WESTWOOD (AP) — The name on the back of Jerry Rice Jr.’s UCLA jersey is an awfully heavy thing for a walk-on receiver to carry on his shoulders.


 The Bruins are grateful it hasn’t slowed him down at all, because it’s time to see what the son of the NFL’s greatest receiver can do.


 After nearly three years on the practice squad doing the grunt work expected from any walk-on, Rice is expected to play in the Rose Bowl for the first time on Saturday when the Bruins host California.


 “I’ve been pretty mentally prepared for a long time,” Rice said after ditching his practice-squad gear and wearing his own jersey — No. 88, not his dad’s famed No. 80 — during practice this week.


 “I know the playbook a lot, but it’s going to be different,” Rice said. “I know when it gets closer to the game, I’m going to get more anxious, more excited, more nervous, all those things will come up, so I make sure to keep level-minded and be ready for anything.”


 Rice’s opportunity arose after four top UCLA receivers — Taylor Embree, Randall Carroll, Shaquelle Evans and Ricky Marvray — were suspended by the Pac-12 for participating in a brawl last week at Arizona. The Bruins’ roster is enviably deep with receivers, but the suspensions put Rice onto the depth chart right behind starters Nelson Rosario and Josh Smith.


 “Jerry has a golden opportunity,” UCLA coach Rick Neuheisel said. “Jerry Rice Jr. has done everything we’ve ever asked him to. He just needed an opportunity, and now he’s got one. He’ll play every play if we ask him to.”


 Rice has been hard at work to earn this opportunity ever since arriving at UCLA in 2009. His coaches and teammates say he has none of the attitude or entitlement that might be expected from the namesake of the San Francisco 49ers’ Hall of Famer, and his talent has grown to the point that he earned a scholarship for next year.


 “If you didn’t know his name was Jerry Rice, you wouldn’t know he was his son,” UCLA quarterback Kevin Prince said. “He’s just a really cool guy, a great teammate. Obviously, when your dad is the best receiver to ever play, you’re going to know the position, and you’re going to know how to play. … He’s got good hands and good route-running skills. I think he’ll fit in just fine. He doesn’t have quite the speed that Randall has. He doesn’t use his body like Taylor does, but he has the ability to catch the ball and get open.”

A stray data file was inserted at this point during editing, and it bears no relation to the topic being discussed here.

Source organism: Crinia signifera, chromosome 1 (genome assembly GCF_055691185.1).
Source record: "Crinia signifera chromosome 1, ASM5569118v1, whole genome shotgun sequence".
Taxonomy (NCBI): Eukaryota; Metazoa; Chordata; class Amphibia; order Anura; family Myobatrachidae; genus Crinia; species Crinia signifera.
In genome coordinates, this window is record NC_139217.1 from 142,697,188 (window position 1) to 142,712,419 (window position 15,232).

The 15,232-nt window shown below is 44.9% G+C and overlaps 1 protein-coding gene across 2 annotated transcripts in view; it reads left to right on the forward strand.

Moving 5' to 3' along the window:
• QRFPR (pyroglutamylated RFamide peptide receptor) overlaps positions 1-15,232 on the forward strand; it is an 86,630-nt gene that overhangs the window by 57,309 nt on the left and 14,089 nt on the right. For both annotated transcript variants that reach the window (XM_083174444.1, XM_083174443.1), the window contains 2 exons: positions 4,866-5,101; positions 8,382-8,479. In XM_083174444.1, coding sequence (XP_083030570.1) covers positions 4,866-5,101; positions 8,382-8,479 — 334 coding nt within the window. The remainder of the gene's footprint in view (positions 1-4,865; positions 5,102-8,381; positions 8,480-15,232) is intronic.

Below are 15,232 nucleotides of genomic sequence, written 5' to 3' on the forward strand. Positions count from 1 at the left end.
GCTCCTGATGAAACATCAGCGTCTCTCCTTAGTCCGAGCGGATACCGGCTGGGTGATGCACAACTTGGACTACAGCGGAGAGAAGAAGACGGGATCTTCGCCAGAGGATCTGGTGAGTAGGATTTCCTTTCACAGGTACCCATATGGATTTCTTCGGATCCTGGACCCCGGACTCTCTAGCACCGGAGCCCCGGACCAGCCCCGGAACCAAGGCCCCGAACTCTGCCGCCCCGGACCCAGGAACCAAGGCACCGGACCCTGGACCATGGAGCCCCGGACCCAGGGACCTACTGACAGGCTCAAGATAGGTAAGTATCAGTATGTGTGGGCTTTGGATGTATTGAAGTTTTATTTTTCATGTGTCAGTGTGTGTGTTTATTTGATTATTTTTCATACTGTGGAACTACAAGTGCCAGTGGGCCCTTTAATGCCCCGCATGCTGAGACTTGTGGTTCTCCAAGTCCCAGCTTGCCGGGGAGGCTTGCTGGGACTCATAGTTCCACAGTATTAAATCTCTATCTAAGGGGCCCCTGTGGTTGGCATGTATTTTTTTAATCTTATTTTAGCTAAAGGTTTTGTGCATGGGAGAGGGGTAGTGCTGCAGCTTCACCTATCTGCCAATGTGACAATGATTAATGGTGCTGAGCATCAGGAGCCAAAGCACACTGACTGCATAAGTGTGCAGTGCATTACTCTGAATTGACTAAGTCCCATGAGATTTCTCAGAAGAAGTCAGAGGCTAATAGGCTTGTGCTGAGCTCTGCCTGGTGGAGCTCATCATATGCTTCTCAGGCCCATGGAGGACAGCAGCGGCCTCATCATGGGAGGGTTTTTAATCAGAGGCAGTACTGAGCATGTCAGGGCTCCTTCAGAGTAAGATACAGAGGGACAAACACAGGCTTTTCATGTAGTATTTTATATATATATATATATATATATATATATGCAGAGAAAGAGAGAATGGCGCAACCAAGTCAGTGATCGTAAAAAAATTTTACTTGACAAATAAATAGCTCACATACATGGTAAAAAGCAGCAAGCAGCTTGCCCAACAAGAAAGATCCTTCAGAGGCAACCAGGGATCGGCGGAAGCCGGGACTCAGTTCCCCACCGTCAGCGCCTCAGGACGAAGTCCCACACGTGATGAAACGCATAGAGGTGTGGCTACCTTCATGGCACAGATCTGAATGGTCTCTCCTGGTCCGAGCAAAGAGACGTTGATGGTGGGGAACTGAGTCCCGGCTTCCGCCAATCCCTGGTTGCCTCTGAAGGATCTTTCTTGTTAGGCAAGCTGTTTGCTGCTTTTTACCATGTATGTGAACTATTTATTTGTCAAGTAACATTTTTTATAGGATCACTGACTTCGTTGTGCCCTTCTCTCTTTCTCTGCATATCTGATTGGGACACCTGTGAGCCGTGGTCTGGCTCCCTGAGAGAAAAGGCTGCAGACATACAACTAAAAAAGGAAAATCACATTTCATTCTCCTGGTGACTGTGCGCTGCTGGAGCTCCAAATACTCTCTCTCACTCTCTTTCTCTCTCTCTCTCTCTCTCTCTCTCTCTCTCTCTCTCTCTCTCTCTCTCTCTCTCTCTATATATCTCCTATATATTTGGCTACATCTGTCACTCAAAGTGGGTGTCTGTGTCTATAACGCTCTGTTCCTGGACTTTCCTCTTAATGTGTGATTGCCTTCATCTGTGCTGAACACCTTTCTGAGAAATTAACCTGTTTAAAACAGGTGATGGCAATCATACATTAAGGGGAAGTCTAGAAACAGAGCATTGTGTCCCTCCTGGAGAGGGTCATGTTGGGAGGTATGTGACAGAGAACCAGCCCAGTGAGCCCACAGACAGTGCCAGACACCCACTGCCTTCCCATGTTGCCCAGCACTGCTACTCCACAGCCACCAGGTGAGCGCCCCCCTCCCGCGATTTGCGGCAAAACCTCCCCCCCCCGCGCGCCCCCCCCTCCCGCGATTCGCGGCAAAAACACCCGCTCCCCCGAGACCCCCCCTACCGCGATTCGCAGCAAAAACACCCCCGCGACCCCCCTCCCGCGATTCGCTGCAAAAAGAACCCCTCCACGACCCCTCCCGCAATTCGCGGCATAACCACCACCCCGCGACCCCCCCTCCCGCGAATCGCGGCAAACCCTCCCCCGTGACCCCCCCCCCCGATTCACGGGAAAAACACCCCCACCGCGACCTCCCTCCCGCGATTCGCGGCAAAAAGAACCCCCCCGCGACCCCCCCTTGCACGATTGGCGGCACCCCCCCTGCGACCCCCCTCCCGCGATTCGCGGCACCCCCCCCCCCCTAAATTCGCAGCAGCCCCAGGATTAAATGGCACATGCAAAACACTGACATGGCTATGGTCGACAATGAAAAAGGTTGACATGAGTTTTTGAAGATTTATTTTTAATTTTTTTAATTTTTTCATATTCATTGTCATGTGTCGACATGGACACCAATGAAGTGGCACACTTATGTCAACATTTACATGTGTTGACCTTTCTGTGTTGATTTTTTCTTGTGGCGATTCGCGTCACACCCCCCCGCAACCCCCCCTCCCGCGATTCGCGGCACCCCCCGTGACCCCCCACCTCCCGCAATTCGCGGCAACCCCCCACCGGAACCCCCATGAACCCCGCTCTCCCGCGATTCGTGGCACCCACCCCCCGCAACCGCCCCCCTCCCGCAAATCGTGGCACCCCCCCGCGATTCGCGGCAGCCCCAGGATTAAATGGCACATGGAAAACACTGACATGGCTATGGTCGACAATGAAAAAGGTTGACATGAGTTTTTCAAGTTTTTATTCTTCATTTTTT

Rice grew up in Atherton, Calif., an upscale Bay Area enclave on the Peninsula between the 49ers’ Santa Clara training complex and Candlestick Park. He played well on both sides of the ball at the elite Menlo School, but wasn’t heavily recruited until Kansas State and Air Force offered scholarships late in his senior year.


 With the educational background and financial freedom to go just about anywhere, Rice could have walked on at Arizona, Cal or Stanford, which is just a few blocks down El Camino Real from Menlo. Instead, UCLA’s unique combination of academics and atmosphere proved irresistible.


 “I felt like I didn’t want to be too close to home, so I could live on my own and grow up,” Rice said. “I decided to come here for the opportunity education-wise, but also to be around the tradition of excellence at UCLA, all the national championships and all the great athletes that have come through this school.”


 Rice knew the Bruins were deep at his position, and he eagerly accepted scout-team duties with a work ethic that echoed his father, who famously wasn’t recruited much on his way to Mississippi Valley State. His new teammates usually do a double-take when they learn his lineage, but the Bruins quickly discovered Rice is no spoiled rich kid.


 “I remember when I first got here, that was one of the things I was nervous about,” Rice said. “I didn’t know if people were going to accept me, but they’ve taken me in with open arms. All the receivers are out here giving me support, and I’m sure they’re all going to be on the sideline Saturday, mentoring me and making sure I’m OK. They all have my back, and I respect that.”


 Rice’s parents and sisters will be in the Rose Bowl stands on Saturday night, and he’s hoping to play well enough to earn a bigger role along with that scholarship in the next two years. He’s also working on his sociology degree, although he’s hoping his interests in business and music production lead to a career as an “entrepreneur,” he said with a laugh.


 “I have plenty of ideas, and I like doing a lot of things,” Rice said. “I’m focused on football right now, and I’m just taking this time to network and meet a lot of people in L.A. I’ve got to start with this first. Hopefully I can get my name out there, and then go from the bottom up.”